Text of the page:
In-depth look at all the aspects of Symbian^3, is it enough to satisfy you?

In-depth look at all the aspects of Symbian^3I met Eldar several years ago at a Microsoft Mobius event and always have enjoyed his very early look at devices on Mobile Review. Many people jumped on his early Nokia N8 preview and either slammed the device for being subpar or slammed Eldar for posting a review of a device with non-final software. He just posted an extremely detailed look at Symbian^3 that I recommend you check out when you have a few minutes.

As a person who generally likes Symbian S60 5th Edition, I was pleased to read that Symbian^3 indeed builds on and improves it in many ways. We all know it is evolutionary and not revolutionary, but for most current Symbian users that may be just fine while others may move to the iPhone or Android platform. I have a Sprint HTC EVO 4G and have a blast using it with some fantastic apps and services. Eldar states that those of us satisfied with S60 5th Edition will be quite happy with the improvements in Symbian^3, but for others who do not use Symbian it will look like Nokia is playing catch up to Apple.

Eldar has a questionnaire at the end of his review that he is using to capture data from the readers to pass along to Nokia and the Symbian Foundation. I completely understand the fascination with the latest and greatest mobile operating systems (I use them myself too), but there is something to be said about Nokia devices and the Symbian operating system that still has many advantages and outstanding capability.


4 Comments to In-depth look at all the aspects of Symbian^3, is it enough to satisfy you?

June 22, 2010

After seeing Eldar’s take on Mobile Review and Steve Litchfield’s glance on AAS, I am torn. I love Symbian. It is powerful. But will there be developers flocking to this OS to make it stronger? It seems to me that most of the criticism over mobile operating systems is the look and the interface functionality as well. Most people wanted folders on the iPhone. Symbian had that for many years. People using the iPhone mention widgets; something S60 5th edition brought to the court. S^3, being evolutionary, seems clunky (in terms of power-user settings and menus, within menus, within menus), but powerful. Like Linux. The great thing about S^3 is it has a home screen, customizable with widgets, for on-the-go information. If you want a total list of applications installed, click the menu button once and you can have all of them there. If you want folders, no problem. Another problem is availability of 3rd party applications. I was so used to getting free applications because a lot of people had Symbian devices. Now, with all these application stores, developers don’t develop for the purpose of wanting an application that they see useful in their own lives. They develop for the monetary value first. Maybe it’s true. Ignorance is bliss.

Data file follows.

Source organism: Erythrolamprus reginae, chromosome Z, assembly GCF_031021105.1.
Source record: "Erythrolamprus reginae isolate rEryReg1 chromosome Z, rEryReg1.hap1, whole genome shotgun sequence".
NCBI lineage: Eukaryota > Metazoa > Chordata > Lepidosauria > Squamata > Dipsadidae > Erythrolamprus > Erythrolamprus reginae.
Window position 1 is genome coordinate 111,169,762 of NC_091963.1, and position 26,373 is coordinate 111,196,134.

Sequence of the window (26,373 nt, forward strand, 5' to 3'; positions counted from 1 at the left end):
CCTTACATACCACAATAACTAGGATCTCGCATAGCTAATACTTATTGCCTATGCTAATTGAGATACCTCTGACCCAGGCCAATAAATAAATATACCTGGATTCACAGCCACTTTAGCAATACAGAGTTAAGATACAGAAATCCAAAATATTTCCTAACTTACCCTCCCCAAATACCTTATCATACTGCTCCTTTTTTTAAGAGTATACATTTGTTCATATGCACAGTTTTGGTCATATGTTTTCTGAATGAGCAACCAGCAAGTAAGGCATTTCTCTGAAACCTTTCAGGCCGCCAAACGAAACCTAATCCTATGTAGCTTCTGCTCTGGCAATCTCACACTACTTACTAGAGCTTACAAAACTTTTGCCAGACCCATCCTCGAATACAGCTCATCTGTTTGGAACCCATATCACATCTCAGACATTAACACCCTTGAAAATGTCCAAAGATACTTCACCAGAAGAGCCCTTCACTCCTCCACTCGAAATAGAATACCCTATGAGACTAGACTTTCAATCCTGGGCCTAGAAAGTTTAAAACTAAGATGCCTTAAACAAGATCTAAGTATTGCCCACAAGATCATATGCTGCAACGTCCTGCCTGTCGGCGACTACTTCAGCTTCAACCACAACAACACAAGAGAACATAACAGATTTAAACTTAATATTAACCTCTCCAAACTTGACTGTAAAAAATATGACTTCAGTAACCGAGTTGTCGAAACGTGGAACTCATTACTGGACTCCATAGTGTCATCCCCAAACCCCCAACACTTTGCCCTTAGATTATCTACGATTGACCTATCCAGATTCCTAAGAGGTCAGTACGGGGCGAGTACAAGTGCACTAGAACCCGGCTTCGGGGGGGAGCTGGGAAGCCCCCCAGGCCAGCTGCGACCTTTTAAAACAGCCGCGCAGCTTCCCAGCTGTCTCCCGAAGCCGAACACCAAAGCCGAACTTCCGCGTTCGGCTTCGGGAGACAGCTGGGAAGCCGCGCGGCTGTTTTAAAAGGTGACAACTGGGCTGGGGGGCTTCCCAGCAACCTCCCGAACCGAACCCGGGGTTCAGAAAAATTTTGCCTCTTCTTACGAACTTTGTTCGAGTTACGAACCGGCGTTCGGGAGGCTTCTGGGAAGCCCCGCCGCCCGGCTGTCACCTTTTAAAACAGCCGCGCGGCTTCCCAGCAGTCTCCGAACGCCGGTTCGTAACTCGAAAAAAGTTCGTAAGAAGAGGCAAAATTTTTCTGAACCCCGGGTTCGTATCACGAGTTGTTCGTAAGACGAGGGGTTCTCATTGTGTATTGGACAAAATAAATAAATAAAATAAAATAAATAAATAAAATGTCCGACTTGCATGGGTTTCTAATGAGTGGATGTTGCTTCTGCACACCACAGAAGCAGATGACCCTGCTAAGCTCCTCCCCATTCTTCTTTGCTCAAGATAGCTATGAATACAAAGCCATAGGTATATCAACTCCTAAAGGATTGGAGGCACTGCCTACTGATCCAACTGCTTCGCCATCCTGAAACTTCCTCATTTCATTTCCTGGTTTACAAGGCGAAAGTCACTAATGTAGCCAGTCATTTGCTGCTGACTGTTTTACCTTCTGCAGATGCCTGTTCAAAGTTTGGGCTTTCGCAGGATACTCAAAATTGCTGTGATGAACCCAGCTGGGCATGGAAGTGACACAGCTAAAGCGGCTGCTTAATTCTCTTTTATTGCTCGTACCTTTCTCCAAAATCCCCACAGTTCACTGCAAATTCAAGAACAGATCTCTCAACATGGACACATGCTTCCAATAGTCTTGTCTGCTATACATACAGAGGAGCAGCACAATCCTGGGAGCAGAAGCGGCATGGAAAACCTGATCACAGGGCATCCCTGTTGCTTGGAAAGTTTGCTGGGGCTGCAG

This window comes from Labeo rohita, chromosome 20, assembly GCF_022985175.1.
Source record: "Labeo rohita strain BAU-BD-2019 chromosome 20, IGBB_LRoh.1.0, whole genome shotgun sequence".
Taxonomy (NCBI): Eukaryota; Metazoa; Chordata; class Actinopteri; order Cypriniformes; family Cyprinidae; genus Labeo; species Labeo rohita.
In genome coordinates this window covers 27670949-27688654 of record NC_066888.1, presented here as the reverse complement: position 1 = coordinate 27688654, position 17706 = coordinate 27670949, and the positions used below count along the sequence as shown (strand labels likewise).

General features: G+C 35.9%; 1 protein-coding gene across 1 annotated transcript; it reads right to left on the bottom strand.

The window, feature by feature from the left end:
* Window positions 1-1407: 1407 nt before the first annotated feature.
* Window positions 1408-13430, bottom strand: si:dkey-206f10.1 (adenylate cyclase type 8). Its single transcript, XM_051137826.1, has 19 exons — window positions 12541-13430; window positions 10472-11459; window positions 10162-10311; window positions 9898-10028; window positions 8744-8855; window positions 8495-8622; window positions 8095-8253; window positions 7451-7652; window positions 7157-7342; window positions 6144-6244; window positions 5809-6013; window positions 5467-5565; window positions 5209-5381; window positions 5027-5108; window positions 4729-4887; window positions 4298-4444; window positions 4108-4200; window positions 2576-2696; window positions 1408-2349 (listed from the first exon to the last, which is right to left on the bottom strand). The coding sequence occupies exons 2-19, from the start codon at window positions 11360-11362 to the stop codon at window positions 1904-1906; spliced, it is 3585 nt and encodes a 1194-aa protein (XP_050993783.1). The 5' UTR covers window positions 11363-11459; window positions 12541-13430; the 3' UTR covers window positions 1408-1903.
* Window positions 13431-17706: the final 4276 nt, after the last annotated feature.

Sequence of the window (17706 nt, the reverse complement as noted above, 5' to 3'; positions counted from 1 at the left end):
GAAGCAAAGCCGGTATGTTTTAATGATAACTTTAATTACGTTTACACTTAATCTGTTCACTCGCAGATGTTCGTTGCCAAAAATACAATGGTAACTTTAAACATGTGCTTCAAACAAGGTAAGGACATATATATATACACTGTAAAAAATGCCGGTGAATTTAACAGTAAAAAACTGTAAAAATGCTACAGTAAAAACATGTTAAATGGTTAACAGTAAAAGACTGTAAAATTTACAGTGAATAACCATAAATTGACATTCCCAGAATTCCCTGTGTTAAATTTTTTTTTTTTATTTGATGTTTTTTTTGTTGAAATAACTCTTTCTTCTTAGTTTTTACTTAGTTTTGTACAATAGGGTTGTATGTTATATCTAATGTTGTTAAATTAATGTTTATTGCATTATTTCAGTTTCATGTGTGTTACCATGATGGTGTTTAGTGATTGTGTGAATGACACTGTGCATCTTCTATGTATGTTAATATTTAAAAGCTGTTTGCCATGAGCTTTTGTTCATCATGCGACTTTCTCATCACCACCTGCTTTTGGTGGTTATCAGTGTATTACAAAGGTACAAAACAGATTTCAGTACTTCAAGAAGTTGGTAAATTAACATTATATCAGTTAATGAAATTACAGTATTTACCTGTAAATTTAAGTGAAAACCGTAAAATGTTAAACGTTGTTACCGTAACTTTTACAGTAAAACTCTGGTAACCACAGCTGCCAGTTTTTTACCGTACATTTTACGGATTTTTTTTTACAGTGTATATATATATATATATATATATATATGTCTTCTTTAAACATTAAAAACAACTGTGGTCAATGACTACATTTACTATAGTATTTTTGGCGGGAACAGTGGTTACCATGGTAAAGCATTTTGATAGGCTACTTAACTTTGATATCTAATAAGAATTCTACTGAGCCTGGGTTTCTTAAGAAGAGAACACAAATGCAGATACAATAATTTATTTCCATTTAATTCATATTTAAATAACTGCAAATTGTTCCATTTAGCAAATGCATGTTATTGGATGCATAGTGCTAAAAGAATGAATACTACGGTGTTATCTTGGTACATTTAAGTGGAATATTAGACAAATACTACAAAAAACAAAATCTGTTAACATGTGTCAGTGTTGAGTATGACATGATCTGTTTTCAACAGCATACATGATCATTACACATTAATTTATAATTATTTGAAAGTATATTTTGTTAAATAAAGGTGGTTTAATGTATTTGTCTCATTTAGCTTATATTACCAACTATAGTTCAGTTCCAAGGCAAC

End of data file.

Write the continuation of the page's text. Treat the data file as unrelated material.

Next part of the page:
June 23, 2010


I agree with everything you say. I’m an Android developer and choose it because I felt there was great potential despite the T-Mobile G1. I was even preparing to jump into WebOS until HP bought them and flip-flopped on whether they would still use it on phones.

I think Symbian is in the same boat. S^3 is evolutionary. Looks like a touchscreen version of my E62. I’ve said before Nokia made a mistake in keeping so many OSs with the focus on S^3. They should have gone with Maemo. With the Android juggernaut picking up steam, WebOS leading the way in phone user interfaces and iPhone brainwashing the faithful into staying onboard, Nokia needs not just a powerful OS under the hood but a pretty paint job too (who wants a muscle car with mismatch body panels? :-)

As a developer I am not really moved to write for Symbian. Also need to see what Nokia intends to do with the Ovi Store. If people have a problem with Android’s “fragmentation”, what is Nokia telling developers when they have at least 3 different OSs out there? And will all of them be able to access Ovi?

June 23, 2010

“I’ve said before Nokia made a mistake in keeping so many OSs with the focus on S^3. They should have gone with Maemo.”

The problem with that logic is that there are literally millions of people around the world who are very familiar with S60. As Nokia fanboys will be quick to remind you, Nokia still has the largest global marketshare of smartphones. It would have been foolish for Nokia to Nokia to simply ignore all those people for a brand new OS. It would have risked losing the vast majority of its customers.

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